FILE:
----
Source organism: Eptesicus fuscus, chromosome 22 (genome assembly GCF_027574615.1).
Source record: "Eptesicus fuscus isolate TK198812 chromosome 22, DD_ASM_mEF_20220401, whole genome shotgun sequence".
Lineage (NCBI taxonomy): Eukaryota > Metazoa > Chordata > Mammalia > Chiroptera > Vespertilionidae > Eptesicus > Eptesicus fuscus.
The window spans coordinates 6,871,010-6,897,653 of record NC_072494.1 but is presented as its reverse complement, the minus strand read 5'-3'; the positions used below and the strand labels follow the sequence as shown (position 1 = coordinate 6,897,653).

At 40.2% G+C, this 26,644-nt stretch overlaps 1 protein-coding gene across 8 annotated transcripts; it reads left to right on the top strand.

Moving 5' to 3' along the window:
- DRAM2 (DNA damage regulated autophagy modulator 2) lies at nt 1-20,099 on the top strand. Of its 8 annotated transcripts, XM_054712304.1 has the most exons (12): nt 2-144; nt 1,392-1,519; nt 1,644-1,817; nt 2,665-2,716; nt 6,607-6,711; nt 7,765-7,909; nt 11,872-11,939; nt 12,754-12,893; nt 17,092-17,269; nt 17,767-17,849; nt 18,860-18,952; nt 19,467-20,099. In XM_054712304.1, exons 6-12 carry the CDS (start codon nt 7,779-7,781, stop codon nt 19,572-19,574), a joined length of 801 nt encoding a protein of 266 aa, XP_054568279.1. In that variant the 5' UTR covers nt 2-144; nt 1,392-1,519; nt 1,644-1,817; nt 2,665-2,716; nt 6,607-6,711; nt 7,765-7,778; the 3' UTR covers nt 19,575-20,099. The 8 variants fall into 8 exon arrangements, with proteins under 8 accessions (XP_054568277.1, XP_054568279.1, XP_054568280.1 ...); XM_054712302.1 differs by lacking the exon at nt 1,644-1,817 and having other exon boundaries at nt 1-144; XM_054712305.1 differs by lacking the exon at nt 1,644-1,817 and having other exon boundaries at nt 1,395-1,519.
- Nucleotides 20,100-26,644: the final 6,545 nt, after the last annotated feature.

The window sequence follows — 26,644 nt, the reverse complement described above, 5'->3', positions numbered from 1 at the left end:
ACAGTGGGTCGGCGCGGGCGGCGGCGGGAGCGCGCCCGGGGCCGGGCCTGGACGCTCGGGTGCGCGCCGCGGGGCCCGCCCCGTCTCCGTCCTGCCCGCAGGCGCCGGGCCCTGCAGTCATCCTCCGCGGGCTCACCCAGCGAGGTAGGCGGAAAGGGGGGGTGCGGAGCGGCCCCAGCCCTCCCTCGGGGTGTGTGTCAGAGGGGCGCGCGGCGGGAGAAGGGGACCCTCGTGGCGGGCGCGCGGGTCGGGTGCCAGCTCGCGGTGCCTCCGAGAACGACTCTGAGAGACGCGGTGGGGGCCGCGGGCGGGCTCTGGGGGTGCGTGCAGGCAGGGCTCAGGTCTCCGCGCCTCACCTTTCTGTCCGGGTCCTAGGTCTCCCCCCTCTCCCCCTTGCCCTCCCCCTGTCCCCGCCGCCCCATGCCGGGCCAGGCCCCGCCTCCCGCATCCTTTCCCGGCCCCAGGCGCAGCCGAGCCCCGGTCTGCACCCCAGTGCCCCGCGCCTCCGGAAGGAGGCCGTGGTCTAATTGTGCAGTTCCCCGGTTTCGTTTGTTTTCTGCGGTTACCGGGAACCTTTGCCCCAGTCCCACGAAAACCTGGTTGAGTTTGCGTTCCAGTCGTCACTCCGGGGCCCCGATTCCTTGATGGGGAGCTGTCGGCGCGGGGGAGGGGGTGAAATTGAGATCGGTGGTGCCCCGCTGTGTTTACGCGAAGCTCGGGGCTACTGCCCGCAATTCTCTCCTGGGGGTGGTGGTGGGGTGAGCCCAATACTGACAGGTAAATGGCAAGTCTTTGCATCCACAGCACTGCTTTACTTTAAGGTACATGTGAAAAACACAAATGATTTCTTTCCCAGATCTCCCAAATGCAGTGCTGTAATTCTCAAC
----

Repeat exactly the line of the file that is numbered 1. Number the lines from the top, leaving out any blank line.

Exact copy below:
Source organism: Eptesicus fuscus, chromosome 22 (genome assembly GCF_027574615.1).